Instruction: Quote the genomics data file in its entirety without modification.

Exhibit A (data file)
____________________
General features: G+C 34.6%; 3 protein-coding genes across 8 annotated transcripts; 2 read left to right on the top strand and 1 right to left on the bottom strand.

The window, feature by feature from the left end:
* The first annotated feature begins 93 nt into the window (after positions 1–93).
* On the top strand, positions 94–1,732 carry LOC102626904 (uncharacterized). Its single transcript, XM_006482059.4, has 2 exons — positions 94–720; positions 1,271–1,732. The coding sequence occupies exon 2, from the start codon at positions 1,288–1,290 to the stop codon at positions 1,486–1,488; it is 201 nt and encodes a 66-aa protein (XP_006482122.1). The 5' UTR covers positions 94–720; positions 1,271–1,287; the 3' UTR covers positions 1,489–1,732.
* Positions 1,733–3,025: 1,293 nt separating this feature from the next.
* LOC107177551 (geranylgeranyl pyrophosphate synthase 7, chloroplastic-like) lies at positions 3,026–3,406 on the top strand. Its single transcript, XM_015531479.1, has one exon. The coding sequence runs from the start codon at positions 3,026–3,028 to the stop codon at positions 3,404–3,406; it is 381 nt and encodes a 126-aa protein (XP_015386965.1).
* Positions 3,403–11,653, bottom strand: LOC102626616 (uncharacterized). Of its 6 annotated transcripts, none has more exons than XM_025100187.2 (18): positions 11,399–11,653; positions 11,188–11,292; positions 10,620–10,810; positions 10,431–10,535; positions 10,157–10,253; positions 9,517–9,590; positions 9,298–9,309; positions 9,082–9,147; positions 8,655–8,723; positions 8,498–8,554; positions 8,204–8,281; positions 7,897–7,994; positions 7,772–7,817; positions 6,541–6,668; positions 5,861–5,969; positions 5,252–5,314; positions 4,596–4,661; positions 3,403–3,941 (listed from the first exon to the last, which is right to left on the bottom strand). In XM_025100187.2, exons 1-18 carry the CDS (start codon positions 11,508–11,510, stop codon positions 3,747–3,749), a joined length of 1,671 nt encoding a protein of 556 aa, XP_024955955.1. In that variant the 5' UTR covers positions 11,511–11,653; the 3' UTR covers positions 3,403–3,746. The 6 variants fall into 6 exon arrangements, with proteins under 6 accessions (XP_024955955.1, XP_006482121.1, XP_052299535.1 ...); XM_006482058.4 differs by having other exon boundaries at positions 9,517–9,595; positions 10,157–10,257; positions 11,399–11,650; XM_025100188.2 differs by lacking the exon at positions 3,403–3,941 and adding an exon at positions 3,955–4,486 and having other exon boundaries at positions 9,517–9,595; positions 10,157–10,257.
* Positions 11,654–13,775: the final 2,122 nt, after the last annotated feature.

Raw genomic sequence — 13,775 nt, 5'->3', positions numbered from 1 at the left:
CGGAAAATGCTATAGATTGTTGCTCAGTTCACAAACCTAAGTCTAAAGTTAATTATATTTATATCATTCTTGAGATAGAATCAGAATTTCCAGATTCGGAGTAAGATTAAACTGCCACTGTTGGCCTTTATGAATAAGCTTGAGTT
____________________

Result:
General features: G+C 34.6%; 3 protein-coding genes across 8 annotated transcripts; 2 read left to right on the top strand and 1 right to left on the bottom strand.

The window, feature by feature from the left end:
* The first annotated feature begins 93 nt into the window (after positions 1–93).
* On the top strand, positions 94–1,732 carry LOC102626904 (uncharacterized). Its single transcript, XM_006482059.4, has 2 exons — positions 94–720; positions 1,271–1,732. The coding sequence occupies exon 2, from the start codon at positions 1,288–1,290 to the stop codon at positions 1,486–1,488; it is 201 nt and encodes a 66-aa protein (XP_006482122.1). The 5' UTR covers positions 94–720; positions 1,271–1,287; the 3' UTR covers positions 1,489–1,732.
* Positions 1,733–3,025: 1,293 nt separating this feature from the next.
* LOC107177551 (geranylgeranyl pyrophosphate synthase 7, chloroplastic-like) lies at positions 3,026–3,406 on the top strand. Its single transcript, XM_015531479.1, has one exon. The coding sequence runs from the start codon at positions 3,026–3,028 to the stop codon at positions 3,404–3,406; it is 381 nt and encodes a 126-aa protein (XP_015386965.1).
* Positions 3,403–11,653, bottom strand: LOC102626616 (uncharacterized). Of its 6 annotated transcripts, none has more exons than XM_025100187.2 (18): positions 11,399–11,653; positions 11,188–11,292; positions 10,620–10,810; positions 10,431–10,535; positions 10,157–10,253; positions 9,517–9,590; positions 9,298–9,309; positions 9,082–9,147; positions 8,655–8,723; positions 8,498–8,554; positions 8,204–8,281; positions 7,897–7,994; positions 7,772–7,817; positions 6,541–6,668; positions 5,861–5,969; positions 5,252–5,314; positions 4,596–4,661; positions 3,403–3,941 (listed from the first exon to the last, which is right to left on the bottom strand). In XM_025100187.2, exons 1-18 carry the CDS (start codon positions 11,508–11,510, stop codon positions 3,747–3,749), a joined length of 1,671 nt encoding a protein of 556 aa, XP_024955955.1. In that variant the 5' UTR covers positions 11,511–11,653; the 3' UTR covers positions 3,403–3,746. The 6 variants fall into 6 exon arrangements, with proteins under 6 accessions (XP_024955955.1, XP_006482121.1, XP_052299535.1 ...); XM_006482058.4 differs by having other exon boundaries at positions 9,517–9,595; positions 10,157–10,257; positions 11,399–11,650; XM_025100188.2 differs by lacking the exon at positions 3,403–3,941 and adding an exon at positions 3,955–4,486 and having other exon boundaries at positions 9,517–9,595; positions 10,157–10,257.
* Positions 11,654–13,775: the final 2,122 nt, after the last annotated feature.

Raw genomic sequence — 13,775 nt, 5'->3', positions numbered from 1 at the left:
CGGAAAATGCTATAGATTGTTGCTCAGTTCACAAACCTAAGTCTAAAGTTAATTATATTTATATCATTCTTGAGATAGAATCAGAATTTCCAGATTCGGAGTAAGATTAAACTGCCACTGTTGGCCTTTATGAATAAGCTTGAGTT